Suppose the natural world and supernatural world differ from each other by premises that both share, i.e. they are dependent on the same axioms.

Then the supernatural should also be a subsection of the universe with similar "morphology".

But that is contrary to the common, and religious, understanding of the supernatural.

Thus, in order to be conformal with that, we shall demand the supernatural to contain logically independent axioms from nature.

The problem is then that independent statements have a mismatch in quantified variable type or predicates, as they can consistently violate the modus tollens that holds equivalently for implication, thus they have no complete causal relation.

And if that is the case, all axioms for the supernatural that are independent of those within nature contribute to no causal result in nature, thus either the supernatural already contains natural laws and extens them with new independent laws, thus collapsing natural and supernatural into one, or it is totally independent and contributes no information to nature at all.

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    Reality is not formed from axioms. Commented Jan 29 at 12:43
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    In a nutshell, "supernatural" means something that breaks the laws of nature e.g. an heavy body that float on water instead of sinking. In order to judge that this phenomena is a "real" supernatural effect we have to check that no hidden cause is acting on it in a natural way that can explain the purported breaking of the natural law causing its unexpected behaviour. Commented Jan 29 at 13:48
  • Why would independent "laws of the supernatural" collapse it into the natural if they are qualitatively distinct? And why should the supernatural follow any laws at all that are expressible as axioms? The usual take on it is that it works by rare lawless interventions into the natural (miracles and such). So it can "contribute information to nature" by following distinct laws that are hard for us to capture due to rarity of their manifestations, or by following no laws at all.
    – Conifold
    Commented Jan 29 at 21:15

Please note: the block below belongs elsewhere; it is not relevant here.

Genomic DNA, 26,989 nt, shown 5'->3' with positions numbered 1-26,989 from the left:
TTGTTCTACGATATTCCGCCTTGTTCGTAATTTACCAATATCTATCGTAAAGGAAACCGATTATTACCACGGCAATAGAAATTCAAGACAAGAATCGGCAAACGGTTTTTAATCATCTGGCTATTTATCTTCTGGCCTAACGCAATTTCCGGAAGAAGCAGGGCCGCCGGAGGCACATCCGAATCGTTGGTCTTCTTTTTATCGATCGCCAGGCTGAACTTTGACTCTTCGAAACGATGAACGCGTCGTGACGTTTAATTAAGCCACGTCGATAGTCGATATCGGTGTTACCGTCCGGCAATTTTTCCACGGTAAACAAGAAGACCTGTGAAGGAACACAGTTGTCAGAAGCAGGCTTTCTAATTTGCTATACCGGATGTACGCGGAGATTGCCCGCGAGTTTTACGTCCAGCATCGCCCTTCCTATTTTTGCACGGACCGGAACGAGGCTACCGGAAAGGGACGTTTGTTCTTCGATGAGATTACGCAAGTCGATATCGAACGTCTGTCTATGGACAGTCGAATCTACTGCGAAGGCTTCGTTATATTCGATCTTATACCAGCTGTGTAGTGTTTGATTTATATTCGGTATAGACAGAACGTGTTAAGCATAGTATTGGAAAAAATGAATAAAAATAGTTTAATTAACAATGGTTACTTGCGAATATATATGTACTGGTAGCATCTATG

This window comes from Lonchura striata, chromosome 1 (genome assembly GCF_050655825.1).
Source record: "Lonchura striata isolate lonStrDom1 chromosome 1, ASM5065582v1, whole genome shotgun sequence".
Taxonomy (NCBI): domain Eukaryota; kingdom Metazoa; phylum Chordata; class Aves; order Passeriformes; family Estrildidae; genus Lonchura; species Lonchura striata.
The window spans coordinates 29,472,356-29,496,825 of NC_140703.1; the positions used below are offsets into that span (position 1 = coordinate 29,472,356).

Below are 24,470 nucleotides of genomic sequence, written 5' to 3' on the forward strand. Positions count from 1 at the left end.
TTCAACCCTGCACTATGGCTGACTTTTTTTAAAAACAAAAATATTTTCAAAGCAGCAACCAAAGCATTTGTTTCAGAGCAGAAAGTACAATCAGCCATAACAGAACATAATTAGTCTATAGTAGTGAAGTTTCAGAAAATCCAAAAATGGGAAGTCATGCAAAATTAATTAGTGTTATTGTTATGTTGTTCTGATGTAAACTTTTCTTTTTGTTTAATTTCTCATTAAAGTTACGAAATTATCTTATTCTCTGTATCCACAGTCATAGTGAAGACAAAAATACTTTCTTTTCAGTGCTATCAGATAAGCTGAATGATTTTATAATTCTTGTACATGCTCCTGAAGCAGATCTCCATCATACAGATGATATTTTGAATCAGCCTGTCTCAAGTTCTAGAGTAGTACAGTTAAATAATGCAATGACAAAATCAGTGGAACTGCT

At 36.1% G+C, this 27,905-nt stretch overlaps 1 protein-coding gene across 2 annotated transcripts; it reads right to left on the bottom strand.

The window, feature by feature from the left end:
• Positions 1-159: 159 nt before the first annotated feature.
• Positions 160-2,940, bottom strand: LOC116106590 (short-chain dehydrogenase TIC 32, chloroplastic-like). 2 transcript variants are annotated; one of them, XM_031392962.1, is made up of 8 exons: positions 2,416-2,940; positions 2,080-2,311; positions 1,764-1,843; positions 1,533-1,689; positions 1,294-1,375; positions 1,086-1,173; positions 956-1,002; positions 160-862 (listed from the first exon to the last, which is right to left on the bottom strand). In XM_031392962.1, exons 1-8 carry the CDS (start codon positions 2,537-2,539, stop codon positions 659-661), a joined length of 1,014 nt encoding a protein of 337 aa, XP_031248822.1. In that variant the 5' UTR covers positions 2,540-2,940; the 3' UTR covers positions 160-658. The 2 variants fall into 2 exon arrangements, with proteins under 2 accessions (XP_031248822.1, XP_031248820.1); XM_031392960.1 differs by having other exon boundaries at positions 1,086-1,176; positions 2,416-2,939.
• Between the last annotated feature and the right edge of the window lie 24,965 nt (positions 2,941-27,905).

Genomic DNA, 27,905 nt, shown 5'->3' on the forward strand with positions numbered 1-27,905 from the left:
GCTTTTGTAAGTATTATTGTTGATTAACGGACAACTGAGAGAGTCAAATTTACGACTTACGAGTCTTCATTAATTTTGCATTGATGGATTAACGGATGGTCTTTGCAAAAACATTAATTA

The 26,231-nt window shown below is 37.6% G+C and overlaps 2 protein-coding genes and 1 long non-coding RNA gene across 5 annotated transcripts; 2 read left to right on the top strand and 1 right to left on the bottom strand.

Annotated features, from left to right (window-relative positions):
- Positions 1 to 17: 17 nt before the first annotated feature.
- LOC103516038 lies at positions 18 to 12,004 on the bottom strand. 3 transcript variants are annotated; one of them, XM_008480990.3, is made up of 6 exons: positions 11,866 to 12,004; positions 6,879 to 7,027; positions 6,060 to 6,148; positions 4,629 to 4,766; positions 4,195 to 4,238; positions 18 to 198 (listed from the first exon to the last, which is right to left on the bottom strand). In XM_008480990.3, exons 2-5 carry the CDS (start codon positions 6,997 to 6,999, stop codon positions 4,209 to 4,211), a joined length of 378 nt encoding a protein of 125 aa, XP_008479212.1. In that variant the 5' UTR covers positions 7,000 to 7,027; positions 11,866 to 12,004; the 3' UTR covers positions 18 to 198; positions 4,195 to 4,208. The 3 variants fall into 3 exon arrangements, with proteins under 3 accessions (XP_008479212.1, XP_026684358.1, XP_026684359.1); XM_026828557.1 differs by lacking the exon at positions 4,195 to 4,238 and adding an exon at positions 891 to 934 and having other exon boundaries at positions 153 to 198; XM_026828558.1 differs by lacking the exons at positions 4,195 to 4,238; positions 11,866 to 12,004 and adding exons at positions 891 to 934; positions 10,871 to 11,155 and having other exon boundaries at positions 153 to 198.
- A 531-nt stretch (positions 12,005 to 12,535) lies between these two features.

2 Answers 2


What does modus tollens have to do with causality? I don't fully grasp the details of your question.

But, yes, you're correct. This was for example the argument that Willard Van Orman Quine made against mind-body dualism: as far as we can say anything about the mind, it can be made a part of the natural reality, i.e. any theory under which it is a distinct entity is empirically equivalent to some other theory where it is a part of the natural world (it is identical to, e.g. the brain). As far as we cannot say anything about it, it is redundant and doesn't contribute to our understanding of the world.

One response would be to posit some supernatural way of accesing this supersenbile realm. We have, afterall, mathematical knowledge so it's not unthinkable that the Platonic realm which mathematical entities can be said to inhabit is inhabited by some further supernatural creatures. This, however, falls under problem of the criterion like any "intuitive knowledge".

It's, however, completly unnecessary to make it about axiomatic systems.

  1. You say "dependent on the same axioms", but as I understand, theories in physics, biology, chemistry etc all have different axioms. You cannot describe nature with a coherent and unified set of axioms yet; so why expect to describe super-natural too? (with the same set of axioms).

  2. You say "all axioms for the supernatural ... contribute to no causal result in nature", but a causal result is not based on axioms; axioms are human constructs that (are meant to/used to) justify/explain causal results.

Thus, the "axiomatic (in-)dependance" you say is not a fact, nor you have proved it in any way; it's too an axiom you have inferred.

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